Patient Education >> Glaucoma

Glaucoma Diagram

What is glaucoma?

Glaucoma is an eye condition that affects the optic nerve, which is the key to carrying information to the brain. It tends to be a silent disease and is usually detected on routine eye examinations. Glaucoma is an increase in pressure in the eyes that can cause damage to the optic nerves. The optic nerves are the major nerves of the eyes and when nerves are damaged, it is not a reversible situation. Glaucoma can cause progressive damage to the optic nerve that generally begins with a subtle loss of side vision (peripheral vision). If glaucoma is not diagnosed and treated, it can progress to loss of central vision and blindness.

Although the definite mechanics of the elevated pressure in the eyes is not fully understood, we do know that there seems to be a slower removal of the fluid from the eye that is naturally being produced. Of importance is the fact that you do not feel or sense that a problem is going on in the early stages of the disease. That is why it is important to follow your doctor's instructions carefully because you cannot gauge how well the treatment is going.

In most cases early diagnosis and treatment can prevent serious damage to the eyes. You should know that open angle glaucoma is the most common form of glaucoma; however, there are other forms too.

Glaucoma is usually detected by an eye doctor who measures the intraocular pressure in the eye with an instrument called a tonometer. This is a painless test and just takes a few minutes. Besides pressure monitoring, your doctor may periodically want to examine your visual field and also will want to take a look at your optic nerves.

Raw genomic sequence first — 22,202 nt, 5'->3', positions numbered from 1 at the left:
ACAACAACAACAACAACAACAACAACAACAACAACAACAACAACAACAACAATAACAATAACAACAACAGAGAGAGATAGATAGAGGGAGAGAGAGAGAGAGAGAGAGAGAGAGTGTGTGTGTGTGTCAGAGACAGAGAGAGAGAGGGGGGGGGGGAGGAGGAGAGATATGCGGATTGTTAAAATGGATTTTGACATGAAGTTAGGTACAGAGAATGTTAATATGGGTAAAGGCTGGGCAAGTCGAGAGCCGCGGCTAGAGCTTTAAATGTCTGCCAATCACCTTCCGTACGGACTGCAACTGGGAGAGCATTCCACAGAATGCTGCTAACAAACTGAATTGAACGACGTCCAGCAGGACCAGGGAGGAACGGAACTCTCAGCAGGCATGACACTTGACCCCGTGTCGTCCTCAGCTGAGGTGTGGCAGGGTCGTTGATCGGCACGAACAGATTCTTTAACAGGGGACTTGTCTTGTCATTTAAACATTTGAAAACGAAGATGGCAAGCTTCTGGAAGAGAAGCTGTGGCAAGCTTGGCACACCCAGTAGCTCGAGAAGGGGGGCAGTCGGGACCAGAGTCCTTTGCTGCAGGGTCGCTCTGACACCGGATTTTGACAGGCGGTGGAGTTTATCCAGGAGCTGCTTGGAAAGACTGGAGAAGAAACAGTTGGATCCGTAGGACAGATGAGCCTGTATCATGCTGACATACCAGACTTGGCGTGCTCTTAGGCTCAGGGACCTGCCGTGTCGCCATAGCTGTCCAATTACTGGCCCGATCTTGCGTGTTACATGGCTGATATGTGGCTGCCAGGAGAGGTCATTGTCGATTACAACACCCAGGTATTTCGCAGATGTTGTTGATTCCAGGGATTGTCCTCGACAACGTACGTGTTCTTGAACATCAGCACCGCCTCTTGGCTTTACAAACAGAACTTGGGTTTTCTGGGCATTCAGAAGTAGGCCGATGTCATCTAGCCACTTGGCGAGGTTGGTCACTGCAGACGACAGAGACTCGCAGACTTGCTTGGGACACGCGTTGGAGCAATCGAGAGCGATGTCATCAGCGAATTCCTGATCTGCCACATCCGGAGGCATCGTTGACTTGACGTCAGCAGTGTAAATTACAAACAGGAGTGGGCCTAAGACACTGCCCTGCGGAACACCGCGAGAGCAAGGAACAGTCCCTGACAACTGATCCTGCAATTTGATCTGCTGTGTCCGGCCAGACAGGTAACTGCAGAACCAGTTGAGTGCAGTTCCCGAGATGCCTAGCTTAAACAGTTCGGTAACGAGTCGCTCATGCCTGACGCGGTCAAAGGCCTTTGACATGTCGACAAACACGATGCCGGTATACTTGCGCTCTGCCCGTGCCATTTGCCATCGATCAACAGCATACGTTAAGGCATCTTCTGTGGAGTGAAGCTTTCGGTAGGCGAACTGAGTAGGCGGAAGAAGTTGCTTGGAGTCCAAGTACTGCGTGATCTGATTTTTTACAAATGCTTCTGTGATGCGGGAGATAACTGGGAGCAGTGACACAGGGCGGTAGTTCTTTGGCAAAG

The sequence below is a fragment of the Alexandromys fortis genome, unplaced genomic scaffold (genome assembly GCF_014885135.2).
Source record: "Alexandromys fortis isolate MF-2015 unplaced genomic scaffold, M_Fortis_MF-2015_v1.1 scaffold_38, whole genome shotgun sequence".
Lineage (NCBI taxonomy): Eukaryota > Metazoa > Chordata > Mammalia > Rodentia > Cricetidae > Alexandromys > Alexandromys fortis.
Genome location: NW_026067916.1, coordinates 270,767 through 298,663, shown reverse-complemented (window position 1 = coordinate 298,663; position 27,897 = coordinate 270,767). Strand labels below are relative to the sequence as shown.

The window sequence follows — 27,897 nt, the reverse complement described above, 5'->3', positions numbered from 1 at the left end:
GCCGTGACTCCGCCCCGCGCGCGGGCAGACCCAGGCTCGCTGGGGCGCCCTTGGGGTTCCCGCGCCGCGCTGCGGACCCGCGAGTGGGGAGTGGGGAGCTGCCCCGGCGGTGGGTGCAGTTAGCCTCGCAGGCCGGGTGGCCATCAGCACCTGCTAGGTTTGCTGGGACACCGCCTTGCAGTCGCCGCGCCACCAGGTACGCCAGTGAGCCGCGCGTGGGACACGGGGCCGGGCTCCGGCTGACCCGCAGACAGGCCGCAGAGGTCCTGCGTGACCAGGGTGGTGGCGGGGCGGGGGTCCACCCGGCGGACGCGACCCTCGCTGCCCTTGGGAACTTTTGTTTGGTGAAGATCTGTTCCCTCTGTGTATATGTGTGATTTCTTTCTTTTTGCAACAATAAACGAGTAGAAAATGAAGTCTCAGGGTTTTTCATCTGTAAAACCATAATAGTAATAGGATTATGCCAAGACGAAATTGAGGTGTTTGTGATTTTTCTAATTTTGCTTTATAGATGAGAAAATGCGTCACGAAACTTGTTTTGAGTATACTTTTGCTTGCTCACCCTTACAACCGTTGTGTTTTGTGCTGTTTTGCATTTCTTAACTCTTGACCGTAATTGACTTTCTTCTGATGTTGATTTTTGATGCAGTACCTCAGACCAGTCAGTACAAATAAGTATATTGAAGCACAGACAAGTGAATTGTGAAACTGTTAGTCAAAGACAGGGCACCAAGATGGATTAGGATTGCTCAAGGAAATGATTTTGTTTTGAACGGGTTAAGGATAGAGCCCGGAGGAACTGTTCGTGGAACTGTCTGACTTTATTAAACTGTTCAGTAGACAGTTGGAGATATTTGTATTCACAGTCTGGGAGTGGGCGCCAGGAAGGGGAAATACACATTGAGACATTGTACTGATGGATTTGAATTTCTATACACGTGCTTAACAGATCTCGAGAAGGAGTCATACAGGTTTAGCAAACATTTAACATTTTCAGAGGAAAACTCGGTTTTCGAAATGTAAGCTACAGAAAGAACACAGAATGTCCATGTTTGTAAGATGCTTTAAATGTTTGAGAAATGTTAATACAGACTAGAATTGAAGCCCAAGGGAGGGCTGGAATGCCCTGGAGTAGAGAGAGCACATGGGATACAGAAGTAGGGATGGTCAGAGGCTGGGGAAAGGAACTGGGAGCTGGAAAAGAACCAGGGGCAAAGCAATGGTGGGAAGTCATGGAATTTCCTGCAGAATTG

What are the risk factors for glaucoma?

Age, family history, eye pressure, history of trauma, underlying medical conditions and medication use are some main risks for developing glaucoma. It is recommended that patients with a family history have routine eye examinations.

What is the treatment for glaucoma?

Treatment for glaucoma is usually eye drops or oral medication, although your doctor may advise either laser surgery or a filtering operation if the drops or medications are not preventing advancement of the disease process. Of essential importance is that you follow the instructions for your medications very carefully. It is best that you bring your medicines in with you each time you visit the doctor.

On examination, it is important to establish the diagnosis and whether there is a secondary cause for glaucoma. Most often, treatment is focused on lowering eye pressure. Eye drops, laser, and surgery are options for lowering eye pressure, depending on the amount of damage to the optic nerve. Treatment is tailored to each individual.

On the day that you see the doctor it is requested that you use the eye drops. If you are requested to take more than one eye drop it is suggested that you separate the two eye drops by at least fifteen minutes apart so that you are getting the full benefit from each drop.

If you are bothered by a bad taste in your mouth from the eye drops, you will find that holding your fingers at the middle corners of your eyelids will prevent this from happening.

Most importantly, it is essential that you keep your scheduled appointments so that the doctor may monitor your control. Although glaucoma is a potentially serious eye problem, with monitoring the condition can usually be controlled.

It should be emphasized that when you stop your eye drops, there will be a tendency for the pressure to go back up in your eyes, thus stressing the importance of taking your eye drops on a regular basis.